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Biden touches on a major campaign theme in his Poland speech on the Ukraine war

The president said the choice between democracy and autocracy — between light and darkness — will be made "over the next five years or so."
Joe Biden delivers a speech at the Royal Castle Gardens in Warsaw
President Joe Biden delivers a speech at the Royal Castle Gardens in Warsaw, Poland, on Tuesday.Evan Vucci / AP

WASHINGTON — President Joe Biden echoed his 2020 campaign and alluded to his all-but-certain re-election bid in Poland on Tuesday, as he lauded the democracies of the world for coming to Ukraine's defense against Russia's year-old invasion.

"The decisions we make over the next five years or so are going to determine and shape our lives for decades to come," said Biden, who would be nearing the end of a second term at the end of that time frame. "The choice between chaos and stability, between building and destroying, between hope and fear, between democracy, [which] lifts up the human spirit, and the brutal hand of the dictator who crushes it."

At his 2020 Democratic convention acceptance speech, Biden accused then-President Donald Trump of having "cloaked America in darkness" and vowed to be "an ally of the light, not of the darkness." On Tuesday, Biden called on the free world to make "an abiding commitment to be allies — not of darkness, but of light."

The references served to connect his role as leader of the free world to one of his major campaign themes of the past and the future.

Warsaw, Poland, is an odd backdrop for an American president to launch his re-election campaign — and Biden did not do that — but, as he gears up to run again, Biden emphasized the parallel he draws between domestic political fights and his view of a global battle pitting freedom against tyranny.

In that way, his argument for continued American engagement in Ukraine is part of a larger case that both his own country and the world must choose now between authoritarianism and democracy — a case that includes as exhibits Trump's efforts to overturn the 2020 election and the insurrection at the Capitol.

Some Republicans have criticized Biden's trip to Europe — one set because they say he is more interested in defending Ukraine's borders than America's, and another set because he hasn't visited the site of a train derailment in East Palestine, Ohio.

House Speaker Kevin McCarthy, R-Calif., and Florida Gov. Ron DeSantis, who is widely expected to run for the Republican presidential nomination, have said Biden should not have a "blank check" in providing aid to Ukraine.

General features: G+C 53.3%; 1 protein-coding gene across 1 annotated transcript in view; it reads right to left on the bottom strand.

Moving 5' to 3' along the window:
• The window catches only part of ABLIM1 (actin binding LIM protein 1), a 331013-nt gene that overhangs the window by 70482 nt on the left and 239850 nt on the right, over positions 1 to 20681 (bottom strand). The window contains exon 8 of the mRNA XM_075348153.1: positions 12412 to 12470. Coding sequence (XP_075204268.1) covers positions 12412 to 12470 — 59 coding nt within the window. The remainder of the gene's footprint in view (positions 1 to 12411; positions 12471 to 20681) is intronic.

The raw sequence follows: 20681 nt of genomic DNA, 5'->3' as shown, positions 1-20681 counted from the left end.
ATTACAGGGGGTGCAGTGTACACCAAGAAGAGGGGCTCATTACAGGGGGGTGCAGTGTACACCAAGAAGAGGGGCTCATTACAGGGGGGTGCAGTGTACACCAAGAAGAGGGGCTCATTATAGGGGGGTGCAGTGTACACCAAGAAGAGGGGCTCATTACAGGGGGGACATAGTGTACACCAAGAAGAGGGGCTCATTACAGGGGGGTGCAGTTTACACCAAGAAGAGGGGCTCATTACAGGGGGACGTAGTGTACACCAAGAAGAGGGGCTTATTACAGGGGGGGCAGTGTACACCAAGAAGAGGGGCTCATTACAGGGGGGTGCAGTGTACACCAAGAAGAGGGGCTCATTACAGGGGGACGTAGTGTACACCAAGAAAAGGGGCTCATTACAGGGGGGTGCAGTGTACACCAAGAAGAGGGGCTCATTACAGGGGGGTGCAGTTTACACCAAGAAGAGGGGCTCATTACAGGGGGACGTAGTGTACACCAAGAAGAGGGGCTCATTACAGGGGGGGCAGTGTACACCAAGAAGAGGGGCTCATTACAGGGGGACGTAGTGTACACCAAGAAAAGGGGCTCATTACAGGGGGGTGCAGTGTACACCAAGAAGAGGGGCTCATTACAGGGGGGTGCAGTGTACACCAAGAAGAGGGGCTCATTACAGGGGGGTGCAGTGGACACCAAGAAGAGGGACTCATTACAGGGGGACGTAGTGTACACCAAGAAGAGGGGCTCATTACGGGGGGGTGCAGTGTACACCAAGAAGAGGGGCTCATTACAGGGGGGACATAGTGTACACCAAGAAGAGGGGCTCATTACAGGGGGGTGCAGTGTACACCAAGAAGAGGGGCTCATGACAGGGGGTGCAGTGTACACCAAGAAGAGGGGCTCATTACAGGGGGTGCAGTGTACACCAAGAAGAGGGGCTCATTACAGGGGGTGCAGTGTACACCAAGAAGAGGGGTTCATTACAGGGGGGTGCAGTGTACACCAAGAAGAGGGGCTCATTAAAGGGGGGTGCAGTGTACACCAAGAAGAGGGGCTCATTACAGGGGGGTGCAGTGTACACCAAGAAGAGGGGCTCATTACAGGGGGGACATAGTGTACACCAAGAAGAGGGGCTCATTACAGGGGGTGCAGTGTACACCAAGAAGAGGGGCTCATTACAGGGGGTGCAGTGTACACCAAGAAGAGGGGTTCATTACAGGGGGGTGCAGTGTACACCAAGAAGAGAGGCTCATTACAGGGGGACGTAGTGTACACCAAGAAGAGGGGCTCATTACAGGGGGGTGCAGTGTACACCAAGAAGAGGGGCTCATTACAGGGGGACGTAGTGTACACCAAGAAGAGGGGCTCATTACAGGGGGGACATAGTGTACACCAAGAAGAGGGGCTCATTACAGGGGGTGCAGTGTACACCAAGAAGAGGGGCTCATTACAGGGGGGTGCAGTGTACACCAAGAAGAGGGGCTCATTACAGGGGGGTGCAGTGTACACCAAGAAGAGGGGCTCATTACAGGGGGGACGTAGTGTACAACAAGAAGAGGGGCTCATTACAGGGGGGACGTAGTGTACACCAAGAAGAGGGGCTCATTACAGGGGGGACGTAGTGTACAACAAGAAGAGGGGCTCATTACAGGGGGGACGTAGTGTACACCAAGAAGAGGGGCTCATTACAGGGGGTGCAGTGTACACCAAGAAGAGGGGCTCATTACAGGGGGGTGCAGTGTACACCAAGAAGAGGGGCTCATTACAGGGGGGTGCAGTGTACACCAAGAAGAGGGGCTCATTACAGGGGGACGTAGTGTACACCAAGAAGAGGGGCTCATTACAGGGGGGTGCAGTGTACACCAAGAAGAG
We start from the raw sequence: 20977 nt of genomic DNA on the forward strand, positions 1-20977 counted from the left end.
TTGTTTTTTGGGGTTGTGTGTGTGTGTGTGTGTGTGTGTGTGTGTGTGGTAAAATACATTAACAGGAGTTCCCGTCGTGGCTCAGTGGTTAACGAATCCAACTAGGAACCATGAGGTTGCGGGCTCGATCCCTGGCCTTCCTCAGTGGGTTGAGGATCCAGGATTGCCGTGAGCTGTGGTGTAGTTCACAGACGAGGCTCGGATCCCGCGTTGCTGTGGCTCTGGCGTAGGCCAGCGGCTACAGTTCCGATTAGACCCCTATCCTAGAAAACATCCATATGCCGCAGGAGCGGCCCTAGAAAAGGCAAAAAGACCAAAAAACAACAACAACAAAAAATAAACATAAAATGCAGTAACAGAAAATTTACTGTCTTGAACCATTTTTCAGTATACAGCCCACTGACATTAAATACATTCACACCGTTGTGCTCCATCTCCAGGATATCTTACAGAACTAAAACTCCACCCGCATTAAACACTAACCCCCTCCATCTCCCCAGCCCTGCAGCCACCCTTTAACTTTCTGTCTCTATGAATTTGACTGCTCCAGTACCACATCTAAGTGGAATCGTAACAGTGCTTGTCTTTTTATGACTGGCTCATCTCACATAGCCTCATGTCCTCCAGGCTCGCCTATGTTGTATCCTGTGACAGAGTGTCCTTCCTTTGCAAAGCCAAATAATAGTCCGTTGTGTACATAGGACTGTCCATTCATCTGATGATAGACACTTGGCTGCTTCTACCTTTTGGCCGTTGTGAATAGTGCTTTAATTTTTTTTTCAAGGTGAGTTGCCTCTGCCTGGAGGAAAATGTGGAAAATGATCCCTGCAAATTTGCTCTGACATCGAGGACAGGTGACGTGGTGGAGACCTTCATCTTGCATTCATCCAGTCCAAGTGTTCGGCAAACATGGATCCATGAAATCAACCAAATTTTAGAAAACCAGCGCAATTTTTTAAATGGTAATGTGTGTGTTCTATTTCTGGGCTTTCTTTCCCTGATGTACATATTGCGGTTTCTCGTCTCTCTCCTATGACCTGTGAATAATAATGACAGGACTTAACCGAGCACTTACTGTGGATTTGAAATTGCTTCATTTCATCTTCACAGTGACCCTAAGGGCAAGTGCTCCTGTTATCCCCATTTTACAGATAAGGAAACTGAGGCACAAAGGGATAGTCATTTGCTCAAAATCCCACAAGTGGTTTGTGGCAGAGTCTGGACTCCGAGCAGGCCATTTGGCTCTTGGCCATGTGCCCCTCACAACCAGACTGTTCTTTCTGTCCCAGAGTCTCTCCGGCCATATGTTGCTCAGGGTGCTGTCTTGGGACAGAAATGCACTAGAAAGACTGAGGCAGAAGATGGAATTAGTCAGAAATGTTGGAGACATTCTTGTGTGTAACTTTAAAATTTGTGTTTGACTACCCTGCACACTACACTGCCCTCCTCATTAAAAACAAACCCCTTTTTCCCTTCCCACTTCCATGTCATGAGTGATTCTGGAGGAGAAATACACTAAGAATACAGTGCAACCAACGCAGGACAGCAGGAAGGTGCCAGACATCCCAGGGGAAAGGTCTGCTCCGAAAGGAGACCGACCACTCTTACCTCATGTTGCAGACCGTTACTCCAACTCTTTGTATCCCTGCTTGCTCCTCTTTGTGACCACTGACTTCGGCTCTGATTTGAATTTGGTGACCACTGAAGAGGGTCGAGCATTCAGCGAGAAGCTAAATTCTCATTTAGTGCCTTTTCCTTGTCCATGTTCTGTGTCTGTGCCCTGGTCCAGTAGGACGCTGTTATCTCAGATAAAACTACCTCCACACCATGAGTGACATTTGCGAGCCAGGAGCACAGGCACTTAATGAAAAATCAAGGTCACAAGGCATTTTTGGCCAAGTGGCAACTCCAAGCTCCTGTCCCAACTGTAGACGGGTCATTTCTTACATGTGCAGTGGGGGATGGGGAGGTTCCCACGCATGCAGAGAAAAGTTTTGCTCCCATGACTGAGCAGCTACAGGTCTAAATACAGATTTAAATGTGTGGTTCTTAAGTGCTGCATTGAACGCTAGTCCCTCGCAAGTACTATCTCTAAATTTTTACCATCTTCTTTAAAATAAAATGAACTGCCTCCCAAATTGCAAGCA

But despite some misgivings in both parties — public support for Congress approving more money was split 49% to 47% in an NBC News poll last month — Washington has kept pumping money into the effort.

More important for Biden's politics, the issue has badly divided Republicans. In a January Pew Research Center survey, 40% of Republicans said the U.S. is giving too much money to Ukraine, compared to 15% of Democrats who said the same.

Biden on Tuesday noted the critical role of unity in a fight, referring to "Solidarity," the Polish union that helped bring about the end of the Russia-style communist regime in Poland in the late 1980s.

"Knowing who stands with you makes all the difference," Biden said. "The people in Poland know that, you know that. In fact, you know, you know it better than anyone here in Poland, because that’s what Solidarity means."

Aside from public approval of the U.S. role in the war, Biden appeared eager to show through the war in Ukraine — standing up to Russian President Vladimir Putin — his strength as a leader on the world stage. At a time when rivals are calling for mental competency tests for candidates his age — South Carolina's Nikki Haley and Trump have done so — and Republicans frequently accuse him of weakness, public perception of Biden's fortitude could be an important factor in the 2024 election.

He said that when Russia invaded Ukraine, there was a question of whether the democracies of the world would stand strong to stop Putin.

"One year later, we know the answer," Biden said, positioning himself at the forefront of the global response. "We did respond, we would be strong, we would be united, and the world would not look the other way."